Ruth and the Green Book
The picture book inspiration for the Academy Award-winning film The Green Book
Ruth was so excited to take a trip in her family's new car! In the early 1950s, few African Americans could afford to buy cars, so this would be an adventure. But she soon found out that black travelers weren't treated very well in some towns. Many hotels and gas stations refused service to black people. Daddy was upset about something called Jim Crow laws . . .
Finally, a friendly attendant at a gas station showed Ruth's family The Green Book. It listed all of the places that would welcome black travelers. With this guidebook--and the kindness of strangers--Ruth could finally make a safe journey from Chicago to her grandma's house in Alabama.
Ruth's story is fiction, but The Green Book and its role in helping a generation of African American travelers avoid some of the indignities of Jim Crow are historical fact.
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About the Author
Floyd Cooper received a Coretta Scott King Award for his illustrations in The Blacker the Berry and a Coretta Scott King Honor for Brown Honey in Broomwheat Tea and I Have Heard of a Land. Born and raised in Tulsa, Oklahoma, Mr. Cooper received a degree in fine arts from the University of Oklahoma and, after graduating, worked as an artist for a major greeting card company. His many beloved books form a lasting legacy.
"Ruth is excited to be driving with her parents from Chicago to Alabama in their 'very own automobile--a 1952 Buick!' The trip starts out well, but the family continually runs up against segregation until they learn about The Negro Motorist Green Book, a pamphlet 'to help black people who were traveling.' Ramsey fashions a well-told historical narrative, supported by Cooper's expressive paintings." --The Horn Book Guide--Journal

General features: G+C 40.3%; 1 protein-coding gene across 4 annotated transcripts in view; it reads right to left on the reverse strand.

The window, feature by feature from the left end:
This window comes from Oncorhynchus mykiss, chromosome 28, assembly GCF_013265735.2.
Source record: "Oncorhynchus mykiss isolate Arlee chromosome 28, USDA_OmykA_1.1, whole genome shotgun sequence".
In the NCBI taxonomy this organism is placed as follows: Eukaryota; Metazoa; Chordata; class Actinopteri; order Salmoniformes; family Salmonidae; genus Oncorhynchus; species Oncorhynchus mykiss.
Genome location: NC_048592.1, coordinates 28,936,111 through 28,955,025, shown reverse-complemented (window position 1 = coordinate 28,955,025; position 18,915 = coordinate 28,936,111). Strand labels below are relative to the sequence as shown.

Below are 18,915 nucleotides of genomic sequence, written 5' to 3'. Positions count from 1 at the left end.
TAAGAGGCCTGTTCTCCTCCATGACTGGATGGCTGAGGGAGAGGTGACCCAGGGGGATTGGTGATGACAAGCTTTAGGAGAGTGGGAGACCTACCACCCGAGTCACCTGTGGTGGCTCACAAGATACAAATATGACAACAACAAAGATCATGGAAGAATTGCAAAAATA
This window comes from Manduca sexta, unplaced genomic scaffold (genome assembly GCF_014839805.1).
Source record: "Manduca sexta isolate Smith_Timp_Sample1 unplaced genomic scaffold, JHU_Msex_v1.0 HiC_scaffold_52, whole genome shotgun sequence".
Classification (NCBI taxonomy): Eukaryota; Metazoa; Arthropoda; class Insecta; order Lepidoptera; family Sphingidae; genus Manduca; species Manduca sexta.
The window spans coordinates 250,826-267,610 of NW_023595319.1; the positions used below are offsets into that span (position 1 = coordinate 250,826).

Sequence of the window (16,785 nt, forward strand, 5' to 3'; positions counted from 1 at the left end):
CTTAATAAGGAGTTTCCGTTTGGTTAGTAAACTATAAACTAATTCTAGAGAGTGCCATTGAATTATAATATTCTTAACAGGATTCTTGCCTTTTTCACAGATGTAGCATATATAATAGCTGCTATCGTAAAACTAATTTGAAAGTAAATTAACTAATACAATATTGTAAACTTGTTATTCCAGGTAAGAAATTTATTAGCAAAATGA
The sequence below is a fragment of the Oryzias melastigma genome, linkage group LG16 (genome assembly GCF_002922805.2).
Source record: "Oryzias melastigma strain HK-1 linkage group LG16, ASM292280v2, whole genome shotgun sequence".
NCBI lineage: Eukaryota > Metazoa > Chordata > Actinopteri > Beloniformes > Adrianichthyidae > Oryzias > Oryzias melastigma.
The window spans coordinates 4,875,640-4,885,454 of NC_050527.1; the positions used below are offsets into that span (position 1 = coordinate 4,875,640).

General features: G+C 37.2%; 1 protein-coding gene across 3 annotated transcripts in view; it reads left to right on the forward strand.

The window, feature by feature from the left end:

"Ruth's father just bought a beautiful new 1952 Buick, making it a big day for this African-American family. They are going from Chicago to Alabama to visit Grandma. Ruth is very excited to be traveling, but the family encounters 'whites only' restrooms, hotels, and restaurants along the way. It's very discouraging and sometimes scary, but they learn that some friendly faces may be found at local Esso stations, which are among the few franchises open to black businessmen. At a station near the Georgia border, they are introduced to Victor H. Green's The Negro Motorist Green Book, an early AAA guidebook of sorts that listed establishments or homes that would serve African Americans-be it for general services, housing, or meals. Ruth eventually becomes the Green Book specialist in the family, helping to guide them to an auto-repair shop or an inn that would welcome them. But, the best part of the trip is finally arriving at Grandma's, as illustrated by the loving expressions on all faces. A one-page concluding summary discusses the importance of The Green Book, which was in use from 1936-1964, when the Civil Rights Act was finally signed, banning racial discrimination. The realistic illustrations are done in oil wash on board, a self-described 'subtractive process.' The picture is painted, then erased to 'paint' the final product. Overall, there is a sepialike quality to the art, giving the impression of gazing at old color photos. This is an important addition to picture book collections, useful as a discussion-starter on Civil Rights or as a stand-alone story." --School Library Journal